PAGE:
You are mistaken. Courts have repeatedly held that under Section 230, online intermediaries (third parties) are not liable for defamatory or libelous user content even if they refuse to remove the material upon request.

See http://www.digitalmedialawyerblog.com/2010/01/blockowicz_v_williams_online_p.html and http://blog.ericgoldman.org/archives/2009/11/a_new_way_to_by.htm

Anonymous Coward says:

I don't think that's the stance Fish is taking

I’ve been following Fish’s writings for a few months now, and I’ll admit I was a little surprised to see one with this title in my RSS reader. But then I read it.

Fish admittedly spends most of the post talking about what the writers in The Offensive Internet wrote, leaving his opinions mostly out of it until the last couple paragraphs. He tends to try to paint a good picture of what he’s talking about before stating his opinion, which can be a little misleading (at least to me). I did notice that Mike hasn’t actually disagreed with anything Fish himself said, and this is rightly so.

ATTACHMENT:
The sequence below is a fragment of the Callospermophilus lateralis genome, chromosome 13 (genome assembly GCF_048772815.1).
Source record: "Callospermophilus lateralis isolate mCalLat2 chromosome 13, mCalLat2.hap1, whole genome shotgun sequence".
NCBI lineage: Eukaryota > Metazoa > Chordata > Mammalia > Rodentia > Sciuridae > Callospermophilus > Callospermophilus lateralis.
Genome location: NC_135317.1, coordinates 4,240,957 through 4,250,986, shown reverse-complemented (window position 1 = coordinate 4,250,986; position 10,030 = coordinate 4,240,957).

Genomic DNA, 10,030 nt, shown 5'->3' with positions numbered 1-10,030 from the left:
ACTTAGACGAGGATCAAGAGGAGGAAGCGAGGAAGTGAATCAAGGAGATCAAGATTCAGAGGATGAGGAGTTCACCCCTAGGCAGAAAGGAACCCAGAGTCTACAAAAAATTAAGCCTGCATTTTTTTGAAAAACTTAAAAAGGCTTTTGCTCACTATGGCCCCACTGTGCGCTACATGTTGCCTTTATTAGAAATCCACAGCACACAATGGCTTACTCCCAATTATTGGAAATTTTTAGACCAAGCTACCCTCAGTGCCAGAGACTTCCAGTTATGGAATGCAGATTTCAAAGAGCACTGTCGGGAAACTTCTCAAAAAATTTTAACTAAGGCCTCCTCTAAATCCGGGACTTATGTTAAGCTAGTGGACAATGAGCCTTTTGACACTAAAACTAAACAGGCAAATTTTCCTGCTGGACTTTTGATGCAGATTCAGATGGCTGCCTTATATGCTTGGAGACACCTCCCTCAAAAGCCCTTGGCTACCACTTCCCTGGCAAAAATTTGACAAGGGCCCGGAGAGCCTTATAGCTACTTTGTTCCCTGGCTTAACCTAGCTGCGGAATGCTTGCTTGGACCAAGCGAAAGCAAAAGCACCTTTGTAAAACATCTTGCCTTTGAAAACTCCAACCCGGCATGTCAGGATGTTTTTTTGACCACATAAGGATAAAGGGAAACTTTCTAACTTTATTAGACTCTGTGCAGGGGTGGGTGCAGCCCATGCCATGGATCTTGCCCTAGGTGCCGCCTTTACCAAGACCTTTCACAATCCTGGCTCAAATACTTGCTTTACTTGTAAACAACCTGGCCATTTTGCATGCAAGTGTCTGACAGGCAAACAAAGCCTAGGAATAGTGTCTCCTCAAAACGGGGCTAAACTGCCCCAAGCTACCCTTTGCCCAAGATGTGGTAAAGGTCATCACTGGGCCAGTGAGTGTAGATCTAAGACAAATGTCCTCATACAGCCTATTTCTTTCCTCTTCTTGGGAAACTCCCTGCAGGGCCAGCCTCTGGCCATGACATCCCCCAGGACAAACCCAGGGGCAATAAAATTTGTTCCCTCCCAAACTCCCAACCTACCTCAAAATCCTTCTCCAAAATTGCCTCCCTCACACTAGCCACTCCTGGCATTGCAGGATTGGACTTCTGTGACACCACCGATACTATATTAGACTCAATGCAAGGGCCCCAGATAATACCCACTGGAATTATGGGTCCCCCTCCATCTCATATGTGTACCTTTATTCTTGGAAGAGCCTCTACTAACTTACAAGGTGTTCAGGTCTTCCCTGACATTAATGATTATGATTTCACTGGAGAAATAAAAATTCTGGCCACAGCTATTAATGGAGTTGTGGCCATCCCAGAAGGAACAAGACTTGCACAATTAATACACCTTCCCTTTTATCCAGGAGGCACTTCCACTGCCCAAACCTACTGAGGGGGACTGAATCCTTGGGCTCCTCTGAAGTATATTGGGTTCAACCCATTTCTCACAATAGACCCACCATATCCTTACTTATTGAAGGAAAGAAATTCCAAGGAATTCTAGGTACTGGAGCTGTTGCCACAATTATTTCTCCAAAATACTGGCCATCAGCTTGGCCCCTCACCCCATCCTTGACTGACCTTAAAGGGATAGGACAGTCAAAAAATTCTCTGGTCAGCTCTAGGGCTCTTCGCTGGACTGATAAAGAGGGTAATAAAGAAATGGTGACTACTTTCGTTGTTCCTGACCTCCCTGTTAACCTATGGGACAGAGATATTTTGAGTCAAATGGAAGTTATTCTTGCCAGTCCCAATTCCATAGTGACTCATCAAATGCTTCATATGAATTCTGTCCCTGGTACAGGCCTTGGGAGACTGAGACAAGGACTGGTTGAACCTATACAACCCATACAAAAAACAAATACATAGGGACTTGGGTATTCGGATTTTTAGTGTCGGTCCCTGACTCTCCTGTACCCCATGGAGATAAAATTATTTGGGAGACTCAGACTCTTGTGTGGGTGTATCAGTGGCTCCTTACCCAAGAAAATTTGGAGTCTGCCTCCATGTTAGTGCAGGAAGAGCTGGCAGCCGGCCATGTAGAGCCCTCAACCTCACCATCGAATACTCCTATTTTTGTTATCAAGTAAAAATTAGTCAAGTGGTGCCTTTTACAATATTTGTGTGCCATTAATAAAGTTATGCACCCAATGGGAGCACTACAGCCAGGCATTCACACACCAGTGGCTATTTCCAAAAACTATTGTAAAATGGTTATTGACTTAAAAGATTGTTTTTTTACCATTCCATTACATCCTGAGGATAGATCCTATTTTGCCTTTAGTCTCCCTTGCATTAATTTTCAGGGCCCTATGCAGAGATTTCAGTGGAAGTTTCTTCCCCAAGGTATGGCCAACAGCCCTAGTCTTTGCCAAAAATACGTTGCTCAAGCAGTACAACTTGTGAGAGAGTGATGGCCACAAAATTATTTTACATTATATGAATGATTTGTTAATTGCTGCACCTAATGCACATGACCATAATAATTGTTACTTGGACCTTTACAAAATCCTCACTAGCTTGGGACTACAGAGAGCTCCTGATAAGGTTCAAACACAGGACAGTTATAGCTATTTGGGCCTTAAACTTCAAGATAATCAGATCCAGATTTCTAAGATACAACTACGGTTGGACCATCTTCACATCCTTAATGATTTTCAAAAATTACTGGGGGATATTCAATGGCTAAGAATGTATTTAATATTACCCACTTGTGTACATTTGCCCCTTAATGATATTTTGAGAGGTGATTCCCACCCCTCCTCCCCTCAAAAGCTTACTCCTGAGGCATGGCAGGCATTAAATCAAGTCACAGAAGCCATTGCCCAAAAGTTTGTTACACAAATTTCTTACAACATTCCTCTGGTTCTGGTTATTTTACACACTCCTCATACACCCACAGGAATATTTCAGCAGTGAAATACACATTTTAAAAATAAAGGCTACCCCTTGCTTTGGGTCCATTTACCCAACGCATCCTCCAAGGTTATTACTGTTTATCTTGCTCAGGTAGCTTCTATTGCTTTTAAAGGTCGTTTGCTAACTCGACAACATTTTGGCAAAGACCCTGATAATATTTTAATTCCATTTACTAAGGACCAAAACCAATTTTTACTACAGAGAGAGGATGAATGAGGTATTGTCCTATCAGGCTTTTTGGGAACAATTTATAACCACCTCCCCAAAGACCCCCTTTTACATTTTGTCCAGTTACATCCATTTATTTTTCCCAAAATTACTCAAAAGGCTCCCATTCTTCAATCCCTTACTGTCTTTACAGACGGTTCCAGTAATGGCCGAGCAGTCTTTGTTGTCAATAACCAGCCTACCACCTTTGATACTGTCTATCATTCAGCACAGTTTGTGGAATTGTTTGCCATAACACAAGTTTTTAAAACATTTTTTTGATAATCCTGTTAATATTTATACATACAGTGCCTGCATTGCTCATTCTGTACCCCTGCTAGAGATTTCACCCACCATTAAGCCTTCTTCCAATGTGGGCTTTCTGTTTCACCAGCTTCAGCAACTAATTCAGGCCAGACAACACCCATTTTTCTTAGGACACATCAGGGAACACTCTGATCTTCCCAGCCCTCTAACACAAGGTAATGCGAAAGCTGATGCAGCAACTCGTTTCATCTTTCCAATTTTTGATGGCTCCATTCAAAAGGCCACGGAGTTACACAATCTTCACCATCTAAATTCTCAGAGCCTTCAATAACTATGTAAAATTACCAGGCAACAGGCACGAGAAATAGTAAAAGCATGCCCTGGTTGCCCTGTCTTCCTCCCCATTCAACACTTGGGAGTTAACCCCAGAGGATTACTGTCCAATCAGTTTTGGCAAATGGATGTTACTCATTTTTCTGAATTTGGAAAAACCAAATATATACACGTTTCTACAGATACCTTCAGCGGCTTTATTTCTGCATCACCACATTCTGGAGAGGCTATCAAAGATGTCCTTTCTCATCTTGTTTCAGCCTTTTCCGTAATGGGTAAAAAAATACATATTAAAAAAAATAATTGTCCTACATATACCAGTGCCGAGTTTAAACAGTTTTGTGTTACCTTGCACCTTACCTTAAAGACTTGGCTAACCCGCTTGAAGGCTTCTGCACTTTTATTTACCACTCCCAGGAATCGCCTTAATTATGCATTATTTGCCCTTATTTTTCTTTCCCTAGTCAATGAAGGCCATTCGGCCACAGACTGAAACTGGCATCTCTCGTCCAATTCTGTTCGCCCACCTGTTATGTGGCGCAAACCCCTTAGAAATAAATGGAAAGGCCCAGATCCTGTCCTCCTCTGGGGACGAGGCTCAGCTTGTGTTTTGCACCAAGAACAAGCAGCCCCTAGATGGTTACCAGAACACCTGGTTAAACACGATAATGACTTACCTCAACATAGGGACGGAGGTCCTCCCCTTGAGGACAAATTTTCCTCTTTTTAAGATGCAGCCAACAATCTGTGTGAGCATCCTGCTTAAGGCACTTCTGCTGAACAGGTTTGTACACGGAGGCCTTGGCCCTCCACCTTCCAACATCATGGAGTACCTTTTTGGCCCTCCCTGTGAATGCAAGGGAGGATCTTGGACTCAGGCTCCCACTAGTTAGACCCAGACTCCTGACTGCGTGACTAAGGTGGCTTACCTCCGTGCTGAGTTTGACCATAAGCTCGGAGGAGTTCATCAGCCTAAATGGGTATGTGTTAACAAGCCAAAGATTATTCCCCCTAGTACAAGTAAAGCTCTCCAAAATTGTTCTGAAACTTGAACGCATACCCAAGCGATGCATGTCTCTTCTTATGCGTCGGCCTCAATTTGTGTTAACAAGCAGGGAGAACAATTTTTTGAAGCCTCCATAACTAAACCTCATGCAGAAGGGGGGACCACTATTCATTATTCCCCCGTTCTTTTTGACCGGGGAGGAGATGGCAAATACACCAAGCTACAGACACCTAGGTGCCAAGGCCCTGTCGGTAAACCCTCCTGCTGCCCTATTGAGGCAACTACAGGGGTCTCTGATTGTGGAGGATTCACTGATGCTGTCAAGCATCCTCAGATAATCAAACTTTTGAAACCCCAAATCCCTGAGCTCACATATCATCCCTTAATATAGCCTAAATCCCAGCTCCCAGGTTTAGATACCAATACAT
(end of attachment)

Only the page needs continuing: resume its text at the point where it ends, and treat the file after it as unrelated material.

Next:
Fish is actually agreeing with what Mike says here, though talking more on the side of free speech rather than anonymity. He’s taken aback by how these law professors who “are by and large strong free-speech advocates” are willing to basically say things like “your speech is not as good as my speech, and therefore it shouldn’t be protected.”

Admittedly I haven’t yet read Fish’s book, There?s No Such Thing as Free Speech and It?s a Good Thing, Too, but I’m positive that it contains far more nuanced, reasonable arguments than its title implies, just like his Opinionator posts always do.